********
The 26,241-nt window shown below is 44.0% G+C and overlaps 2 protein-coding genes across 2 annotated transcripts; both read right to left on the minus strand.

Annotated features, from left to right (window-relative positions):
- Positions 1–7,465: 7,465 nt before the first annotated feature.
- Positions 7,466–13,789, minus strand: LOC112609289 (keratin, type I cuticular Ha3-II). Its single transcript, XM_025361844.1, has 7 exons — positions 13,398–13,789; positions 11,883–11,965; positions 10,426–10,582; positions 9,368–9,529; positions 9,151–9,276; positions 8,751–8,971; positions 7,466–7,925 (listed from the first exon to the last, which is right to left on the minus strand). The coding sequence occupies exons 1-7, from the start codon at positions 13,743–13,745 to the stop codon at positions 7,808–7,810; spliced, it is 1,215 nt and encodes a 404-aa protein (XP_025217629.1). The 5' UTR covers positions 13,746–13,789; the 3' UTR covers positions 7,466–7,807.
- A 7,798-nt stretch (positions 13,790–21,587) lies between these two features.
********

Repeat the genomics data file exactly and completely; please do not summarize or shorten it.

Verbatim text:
The 26,241-nt window shown below is 44.0% G+C and overlaps 2 protein-coding genes across 2 annotated transcripts; both read right to left on the minus strand.

Annotated features, from left to right (window-relative positions):
- Positions 1–7,465: 7,465 nt before the first annotated feature.
- Positions 7,466–13,789, minus strand: LOC112609289 (keratin, type I cuticular Ha3-II). Its single transcript, XM_025361844.1, has 7 exons — positions 13,398–13,789; positions 11,883–11,965; positions 10,426–10,582; positions 9,368–9,529; positions 9,151–9,276; positions 8,751–8,971; positions 7,466–7,925 (listed from the first exon to the last, which is right to left on the minus strand). The coding sequence occupies exons 1-7, from the start codon at positions 13,743–13,745 to the stop codon at positions 7,808–7,810; spliced, it is 1,215 nt and encodes a 404-aa protein (XP_025217629.1). The 5' UTR covers positions 13,746–13,789; the 3' UTR covers positions 7,466–7,807.
- A 7,798-nt stretch (positions 13,790–21,587) lies between these two features.